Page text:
Cookie Science

Cookie ScienceCookie ScienceCookie Science

F ive out of five grandkids agree: grandmothers make the best cookies. But what if Grandma wanted to shoot a little higher than family desserts and school bake sales? 

With her daughter, Marni Esposito, Cynthia Rae has been doing just that. Together they run Moon Rocks Gourmet Cookies, a Hamden bakery named after Rae’s signature recipe, one she invented 41 years ago while finishing a degree in Applied Science at New York City Community College. Underwhelmed with the chocolate chip cookies she’d tried, Rae applied the science of cooking to America’s flagship cookie and reengineered it. The result wasn’t soft and sweet but biscuity, only mildly sugary. The flavor became less chocolatey and more like Irish cream. It wasn’t flat and saucer-like but chunky, reminding a family member of the moon rocks Apollo missions were collecting at the time.

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Rae’s space-age take on chocolate chip cookies—at first available in just two varieties, with walnuts or without—were popular with her family. But she couldn’t find work as a baker. A single mother, Rae instead took up bookkeeping, and for 40 years, her “moon rocks” remained a family secret.

Until September 2014, that is. Esposito had just turned 50; Rae was 75. Time loomed large in their minds. Esposito recalls thinking, “Either we’re going to do this now, or we’re never going to do it.”

The pair rented a commercial kitchen and got down to business, selling cookies at farmer’s markets, craft shows, online—anywhere they could. Soon Esposito, who handles the business end of things, said to her mother, “You really can’t have a cookie company with just chocolate chips and chocolate chips with nuts. Can you make any other flavors?”

Rae remembers her reply: “I don’t know, but I’ve been waiting my whole life for somebody to ask that question.”

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She began experimenting, which has led to 40 different flavors and counting. A core of about 30 kinds are available most of the time, while seasonal cookies cycle in and out. Current flavors include Honey Cardamom, Sweet Potato, Marshmallow and some newbies: Anise, Rum Eggnog and German Chocolate Cake.

As you can imagine, cramming that flavor spectrum into cookies isn’t as simple as picking up a tube of Nestlé Toll House at the supermarket. Far from it, Rae has had to invent her catalog of recipes. It’s painstaking work, she says, but she enjoys the challenge.

When Rae’s grandson asked her to make a cookie that tasted like cheesecake, it was like JFK’s pledge to make it to the moon: she didn’t know how, but she knew she’d get there. Getting the peculiar taste and texture of cheesecake into the form of a crumbly cookie meant trying different substitutions and integrations. Early failures included concoctions “you could’ve bounced off the walls,” Rae says—“like rubber balls,” Esposito adds. Finally, Rae arrived at a cookie that somehow tastes and chews like a mouthful of cheesecake, with equal portions crust and filling.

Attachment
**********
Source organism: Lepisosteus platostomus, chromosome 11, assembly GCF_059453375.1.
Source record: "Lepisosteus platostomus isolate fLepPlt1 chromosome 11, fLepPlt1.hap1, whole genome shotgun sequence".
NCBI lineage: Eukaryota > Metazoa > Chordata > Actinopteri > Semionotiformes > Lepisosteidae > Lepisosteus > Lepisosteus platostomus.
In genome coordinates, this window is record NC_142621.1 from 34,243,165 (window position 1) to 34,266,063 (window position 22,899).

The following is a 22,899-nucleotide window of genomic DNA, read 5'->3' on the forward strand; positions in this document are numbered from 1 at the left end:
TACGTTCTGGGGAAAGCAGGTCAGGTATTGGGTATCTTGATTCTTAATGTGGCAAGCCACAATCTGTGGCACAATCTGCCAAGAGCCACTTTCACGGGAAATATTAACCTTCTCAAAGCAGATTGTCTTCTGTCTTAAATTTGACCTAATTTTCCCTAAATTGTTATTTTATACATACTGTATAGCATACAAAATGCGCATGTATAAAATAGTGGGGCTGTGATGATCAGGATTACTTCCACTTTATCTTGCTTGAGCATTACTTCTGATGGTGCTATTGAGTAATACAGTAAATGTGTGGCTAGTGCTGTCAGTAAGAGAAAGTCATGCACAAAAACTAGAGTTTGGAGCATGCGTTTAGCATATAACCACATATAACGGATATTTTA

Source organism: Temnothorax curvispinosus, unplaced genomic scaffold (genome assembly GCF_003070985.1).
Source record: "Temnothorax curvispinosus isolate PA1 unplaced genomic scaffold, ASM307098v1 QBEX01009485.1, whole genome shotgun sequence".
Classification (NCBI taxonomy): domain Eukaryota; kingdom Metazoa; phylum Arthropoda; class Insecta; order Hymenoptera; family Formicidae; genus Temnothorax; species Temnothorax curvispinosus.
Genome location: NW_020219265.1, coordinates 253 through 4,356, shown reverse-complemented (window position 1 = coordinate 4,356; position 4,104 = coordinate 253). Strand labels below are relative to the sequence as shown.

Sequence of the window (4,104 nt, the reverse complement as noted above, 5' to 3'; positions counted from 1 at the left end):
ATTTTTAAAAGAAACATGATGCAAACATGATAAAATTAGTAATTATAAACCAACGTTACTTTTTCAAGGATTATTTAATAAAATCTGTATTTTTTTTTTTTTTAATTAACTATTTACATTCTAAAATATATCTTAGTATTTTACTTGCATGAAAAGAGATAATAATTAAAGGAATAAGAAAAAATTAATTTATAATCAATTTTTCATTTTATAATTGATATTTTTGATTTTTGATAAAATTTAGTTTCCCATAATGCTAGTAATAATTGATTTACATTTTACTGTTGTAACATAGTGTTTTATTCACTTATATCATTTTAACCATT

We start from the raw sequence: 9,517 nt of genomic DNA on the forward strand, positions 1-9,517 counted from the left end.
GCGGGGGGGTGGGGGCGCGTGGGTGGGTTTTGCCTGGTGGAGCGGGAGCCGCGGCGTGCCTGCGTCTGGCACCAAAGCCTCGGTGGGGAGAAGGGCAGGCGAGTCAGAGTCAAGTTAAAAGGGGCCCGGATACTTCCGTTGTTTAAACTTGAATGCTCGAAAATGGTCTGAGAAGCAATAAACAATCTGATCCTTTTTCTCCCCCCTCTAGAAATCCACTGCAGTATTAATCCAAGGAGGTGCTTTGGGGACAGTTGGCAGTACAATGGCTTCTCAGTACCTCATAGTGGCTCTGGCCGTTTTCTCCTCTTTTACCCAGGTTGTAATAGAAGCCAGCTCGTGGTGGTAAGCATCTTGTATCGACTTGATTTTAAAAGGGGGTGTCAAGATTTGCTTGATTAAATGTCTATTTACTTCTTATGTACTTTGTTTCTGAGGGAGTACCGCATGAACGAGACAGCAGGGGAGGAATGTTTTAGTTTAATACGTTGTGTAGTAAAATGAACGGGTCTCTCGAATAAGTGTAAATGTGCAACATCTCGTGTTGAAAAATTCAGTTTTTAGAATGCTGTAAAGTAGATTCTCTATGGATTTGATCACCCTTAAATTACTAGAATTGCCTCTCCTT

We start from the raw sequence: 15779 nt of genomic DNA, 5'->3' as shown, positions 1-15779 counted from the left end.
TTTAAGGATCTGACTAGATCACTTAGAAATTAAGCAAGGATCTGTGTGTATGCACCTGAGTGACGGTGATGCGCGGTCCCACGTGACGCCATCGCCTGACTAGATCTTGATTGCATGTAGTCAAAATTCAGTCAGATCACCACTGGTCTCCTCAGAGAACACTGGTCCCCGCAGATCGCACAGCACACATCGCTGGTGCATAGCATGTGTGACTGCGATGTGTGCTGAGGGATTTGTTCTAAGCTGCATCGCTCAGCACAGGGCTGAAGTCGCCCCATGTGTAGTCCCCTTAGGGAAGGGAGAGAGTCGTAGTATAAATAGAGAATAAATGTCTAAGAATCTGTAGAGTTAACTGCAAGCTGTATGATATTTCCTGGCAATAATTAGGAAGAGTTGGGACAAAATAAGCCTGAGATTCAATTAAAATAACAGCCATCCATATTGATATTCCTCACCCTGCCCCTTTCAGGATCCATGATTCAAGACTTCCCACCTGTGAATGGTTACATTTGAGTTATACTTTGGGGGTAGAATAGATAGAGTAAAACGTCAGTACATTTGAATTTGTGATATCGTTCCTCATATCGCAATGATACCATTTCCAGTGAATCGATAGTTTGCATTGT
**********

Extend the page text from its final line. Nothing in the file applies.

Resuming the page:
Esposito and Rae are putting their all into Moon Rocks’s moon rocks. “Nothing about these cookies is cheap,” Rae says. Each is a mix of premium organic extracts, milks, flours, fruit pulps, zests and/or other ingredients, and it’s reflected in the price.

In the shop, one cookie is $2.50, while $7 gets you three, $12 gives you six and $20 delivers a dozen, with more volume discounts for larger batches. Still, Esposito has seen customers walk in, look at the prices and walk out. “That’s not our audience,” Rae says.

For her Carrot Cake cookie, she took unique ingredients from different kinds of carrot cakes and combined them. The result has notes of citrus, raisin and carrot, packed together into a moist, chewy, slightly tart and sweet treat. The Coconut variety, on the other hand, offers many layers of a single flavor, thanks to coconut extract, coconut flour, coconut milk and shredded coconut. Likewise, the Vanilla cookie—a favorite of the mother-daughter team—is flavored in layers, packing an unexpected wallop. “I could never find a vanilla strong enough, so when I was doing it, I put the punch in that vanilla,” Rae says, thumping her fist into her palm.

As in all spheres of taste, certain flavors are divisive. The Carrot Cake was a favorite of mine, but my friend was put off. Oddly enough, when it came to a very strong Garlic cookie—made as an experiment for a garlic festival Moon Rocks attended—my friend gobbled it up, while I soothed my taste buds with a mouthful of Marshmallow.

“You have to work your way through the Moon Rocks menu and find your flavors,” Esposito says. This is cookie science, after all, and that means you have to be willing to experiment.

Moon Rocks Gourmet Cookies
1830 Dixwell Ave, Hamden (map)
Winter Hours: Tue-Wed 11am-5pm, Thu 11am-8pm, Fri 11am-6pm, Sat 11am-8pm, Sun 1pm-5pm
(203) 404-4964
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Written and photographed by Daniel Shkolnik.

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Daniel is an aspiring novelist. He owns a Yale sweater he will never wear and takes his Faulkner with vermouth and his vermouth with an orange wedge. An avid traveler and retired hooligan, he was kicked out of the largest club in Africa for breakdancing, joined an Andalusian metal band and, while in Istanbul, learned to read the future in his coffee grinds. Despite the omens he finds at the bottom of his morning joe, Daniel continues to write.

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